# 1974 AHSME Problems/Problem 9

## Problem

The integers greater than one are arranged in five columns as follows: $$\begin{tabular}{c c c c c}\ & 2 & 3 & 4 & 5\\ 9 & 8 & 7 & 6 &\ \\ \ & 10 & 11 & 12 & 13\\ 17 & 16 & 15 & 14 &\ \\ \ & . & . & . & .\\ \end{tabular}$$

(Four consecutive integers appear in each row; in the first, third and other odd numbered rows, the integers appear in the last four columns and increase from left to right; in the second, fourth and other even numbered rows, the integers appear in the first four columns and increase from right to left.)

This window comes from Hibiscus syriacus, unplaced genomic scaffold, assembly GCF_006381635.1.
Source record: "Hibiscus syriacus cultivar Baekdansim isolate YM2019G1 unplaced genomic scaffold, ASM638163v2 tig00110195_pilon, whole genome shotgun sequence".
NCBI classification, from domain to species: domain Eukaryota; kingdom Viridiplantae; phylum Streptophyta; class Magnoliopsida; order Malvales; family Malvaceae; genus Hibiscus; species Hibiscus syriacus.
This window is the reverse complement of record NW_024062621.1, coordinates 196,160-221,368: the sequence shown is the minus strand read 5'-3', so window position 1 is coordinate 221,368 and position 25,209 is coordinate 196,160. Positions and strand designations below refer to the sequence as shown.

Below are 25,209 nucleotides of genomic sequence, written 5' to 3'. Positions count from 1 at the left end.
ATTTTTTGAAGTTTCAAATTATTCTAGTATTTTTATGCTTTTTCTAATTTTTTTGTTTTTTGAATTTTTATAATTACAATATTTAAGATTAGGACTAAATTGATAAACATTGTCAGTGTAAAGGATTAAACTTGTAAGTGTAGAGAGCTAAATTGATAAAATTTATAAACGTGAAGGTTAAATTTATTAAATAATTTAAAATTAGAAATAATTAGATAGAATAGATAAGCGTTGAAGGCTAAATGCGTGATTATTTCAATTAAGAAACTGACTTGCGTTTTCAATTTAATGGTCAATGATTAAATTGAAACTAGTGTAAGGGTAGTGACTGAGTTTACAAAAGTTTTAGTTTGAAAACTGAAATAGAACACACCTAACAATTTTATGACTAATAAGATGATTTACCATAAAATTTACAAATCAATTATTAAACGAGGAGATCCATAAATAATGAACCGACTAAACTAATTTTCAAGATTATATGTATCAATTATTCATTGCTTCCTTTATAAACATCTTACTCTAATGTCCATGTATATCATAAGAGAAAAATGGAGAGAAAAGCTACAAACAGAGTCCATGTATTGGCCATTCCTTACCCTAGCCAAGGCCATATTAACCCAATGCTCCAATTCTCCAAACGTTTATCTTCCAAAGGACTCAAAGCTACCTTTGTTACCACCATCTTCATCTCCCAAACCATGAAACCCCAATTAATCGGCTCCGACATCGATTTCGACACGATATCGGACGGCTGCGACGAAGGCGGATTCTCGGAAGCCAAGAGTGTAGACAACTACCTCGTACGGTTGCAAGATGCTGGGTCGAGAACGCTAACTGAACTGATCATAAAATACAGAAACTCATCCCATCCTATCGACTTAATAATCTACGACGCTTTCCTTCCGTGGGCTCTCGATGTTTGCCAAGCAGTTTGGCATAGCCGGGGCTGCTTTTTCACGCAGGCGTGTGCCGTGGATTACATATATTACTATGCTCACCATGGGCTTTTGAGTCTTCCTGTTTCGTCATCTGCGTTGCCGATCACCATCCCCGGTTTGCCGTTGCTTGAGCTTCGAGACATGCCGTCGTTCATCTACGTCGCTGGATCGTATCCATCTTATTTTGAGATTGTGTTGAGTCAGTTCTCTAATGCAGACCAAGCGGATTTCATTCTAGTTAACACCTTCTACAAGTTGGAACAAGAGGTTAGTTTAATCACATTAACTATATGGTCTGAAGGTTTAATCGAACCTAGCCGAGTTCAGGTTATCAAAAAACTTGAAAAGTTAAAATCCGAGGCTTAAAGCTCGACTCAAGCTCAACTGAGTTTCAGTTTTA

In which column will the number $1,000$ fall? $\mathrm{(A)\ } \text{first} \qquad \mathrm{(B) \ }\text{second} \qquad \mathrm{(C) \ } \text{third} \qquad \mathrm{(D) \ } \text{fourth} \qquad \mathrm{(E) \ }\text{fifth}$

## Solution

We try pairing numbers with the column number they're in. $$\begin{tabular}{c c}\ \text{Number} & \text{Column Number} \\ 2 & 2\\ 3 & 3\\ 4 & 4\\ 5 & 5\\ 6 & 4\\ 7 & 3\\ 8 & 2\\ 9 & 1\\ 10 & 2\\ 11 & 3\\ 12 & 4\\ \end{tabular}$$

Now we can see a pattern. The column number starts at $2$, goes up to $5$, then goes back down to $1$, and repeats. Each of these blocks has a length of $7$, so the column number has a period of $8$. Since $1000\equiv8(\bmod\,8)$, $1000$ is in the same column as $8$, which is the second column. $\boxed{\text{B}}$

The problems on this page are copyrighted by the Mathematical Association of America's American Mathematics Competitions.